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New attack on IOM tax haven status


NoTail
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34 minutes ago, bankerboy said:

I don’t think it’s the zero rate under threat- the EU document notes:

“In the context of criterion 2.2 the fact of absence of a corporate tax or applying a nominal corporate tax rate equal to zero or almost zero can not alone be a reason for concluding that a jurisdiction does not meet the requirements of criterion 2.2. “

The issue, it seems to me, is meeting this criterion 2.2 which states “"The jurisdiction should not facilitate offshore structures or arrangements aimed at attracting profits which do not reflect real economic activity in the jurisdiction."

hence, if I’m interpreting this correctly, it appears that zero tax is ok per se, but that ‘brass plate’ activities might not be.  Interesting that our govt (along with the other CDs) have committed to resolve this in 2018.

In the actual document what it says is:

Quote

 

2.2 Existence of tax regimes that facilitate offshore structures which attract profits without real economic activity

The following jurisdictions are committed to addressing the concerns relating to economic substance by 2018:

Bermuda, Cayman Islands, Guernsey, Isle of Man, Jersey and Vanuatu

 

which confirms that it is profit transfers that they are after in the case of the Island.  Other jurisdictions seem to require more to be done on the paperwork front, but to some extent the Island has already got that completed.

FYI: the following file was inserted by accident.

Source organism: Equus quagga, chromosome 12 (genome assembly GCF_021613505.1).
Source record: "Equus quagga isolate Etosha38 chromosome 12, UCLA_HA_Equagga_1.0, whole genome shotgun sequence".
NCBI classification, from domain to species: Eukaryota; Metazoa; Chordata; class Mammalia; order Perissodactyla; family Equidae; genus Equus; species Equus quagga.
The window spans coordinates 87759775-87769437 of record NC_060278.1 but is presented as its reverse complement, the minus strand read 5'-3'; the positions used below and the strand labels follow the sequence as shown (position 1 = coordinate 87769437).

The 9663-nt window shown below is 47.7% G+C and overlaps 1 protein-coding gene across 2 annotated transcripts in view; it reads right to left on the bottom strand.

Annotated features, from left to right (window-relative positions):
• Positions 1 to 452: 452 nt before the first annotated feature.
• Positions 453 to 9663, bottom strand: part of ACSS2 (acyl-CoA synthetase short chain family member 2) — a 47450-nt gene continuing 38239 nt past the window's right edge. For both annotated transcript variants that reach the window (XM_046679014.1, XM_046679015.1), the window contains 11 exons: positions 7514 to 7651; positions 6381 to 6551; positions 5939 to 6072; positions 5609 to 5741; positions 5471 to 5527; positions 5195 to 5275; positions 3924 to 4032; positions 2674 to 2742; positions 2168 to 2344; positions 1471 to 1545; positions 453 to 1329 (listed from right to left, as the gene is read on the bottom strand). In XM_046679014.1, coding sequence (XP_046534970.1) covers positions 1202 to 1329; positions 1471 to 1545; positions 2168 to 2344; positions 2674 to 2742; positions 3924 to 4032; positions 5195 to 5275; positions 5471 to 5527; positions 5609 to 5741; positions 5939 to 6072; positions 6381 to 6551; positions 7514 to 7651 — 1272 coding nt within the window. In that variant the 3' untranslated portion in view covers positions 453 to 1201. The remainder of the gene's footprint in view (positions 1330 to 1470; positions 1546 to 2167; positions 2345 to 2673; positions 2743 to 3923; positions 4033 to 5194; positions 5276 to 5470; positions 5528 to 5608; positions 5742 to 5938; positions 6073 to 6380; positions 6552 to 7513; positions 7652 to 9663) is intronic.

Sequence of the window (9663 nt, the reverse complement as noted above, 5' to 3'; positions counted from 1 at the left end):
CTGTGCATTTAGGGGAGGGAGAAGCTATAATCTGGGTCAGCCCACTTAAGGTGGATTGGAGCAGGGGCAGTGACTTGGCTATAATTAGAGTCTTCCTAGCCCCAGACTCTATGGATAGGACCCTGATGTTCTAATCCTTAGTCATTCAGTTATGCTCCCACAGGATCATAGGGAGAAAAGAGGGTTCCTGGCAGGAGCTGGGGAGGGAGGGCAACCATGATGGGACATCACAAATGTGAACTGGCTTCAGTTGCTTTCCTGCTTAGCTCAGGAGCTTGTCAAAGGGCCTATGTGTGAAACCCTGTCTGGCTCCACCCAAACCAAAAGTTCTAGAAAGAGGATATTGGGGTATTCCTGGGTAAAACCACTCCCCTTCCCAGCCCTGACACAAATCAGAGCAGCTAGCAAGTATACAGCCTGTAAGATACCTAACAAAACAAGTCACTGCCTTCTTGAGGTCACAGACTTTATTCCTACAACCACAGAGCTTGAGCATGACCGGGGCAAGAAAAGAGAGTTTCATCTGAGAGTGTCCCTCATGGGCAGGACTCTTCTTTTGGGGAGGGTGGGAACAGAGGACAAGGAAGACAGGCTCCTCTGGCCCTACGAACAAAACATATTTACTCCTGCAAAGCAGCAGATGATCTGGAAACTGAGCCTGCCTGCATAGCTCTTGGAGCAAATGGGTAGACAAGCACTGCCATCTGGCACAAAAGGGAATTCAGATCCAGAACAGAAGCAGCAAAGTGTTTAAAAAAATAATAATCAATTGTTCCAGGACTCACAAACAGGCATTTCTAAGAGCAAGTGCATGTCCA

(That document also gives details of the various countries on black and grey lists).

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20 minutes ago, Yibble said:

Has anyone found the grey list / watchlist? I'm curious as to which other jurisdictions are on it. Presumably Luxembourg sits right at the top with double red underlining, or would that be too embarrassing for their former finance minister?

See my link above.  There are 17 "non-cooperative jurisdictions for tax purposes" which is sort of the black list plus 8 Caribbean ones who are being given more time because of September's hurricanes.  There is no single grey list, but a number of them where commitments have been made on particular items with various countries on one or more of them.

No EU jurisdictions seem to be on any of the lists as they have all technically signed up to these things, though various associated countries (not just of the UK) are there as is Switzerland.  Within the EU different forms of pressure are applied as we've seen recently with Ireland.

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Thanks both. It's bewildering that certain EU jurisdictions are missing from the list and that seems to undermine its credibility. If the EU is genuinely committed to transparency, then surely it should be transparent about matters to be addressed with some of its member states too? It doesn't look good if you slag off the neighbours when you can't get your own house in order.

As regards the IoM, requiring real economic substance is a good thing and anyone still relying on tax structuring which lacks economic substance is sailing close to the wind. I would hope its an issue which the IoM should not struggle to demonstrate compliance with.

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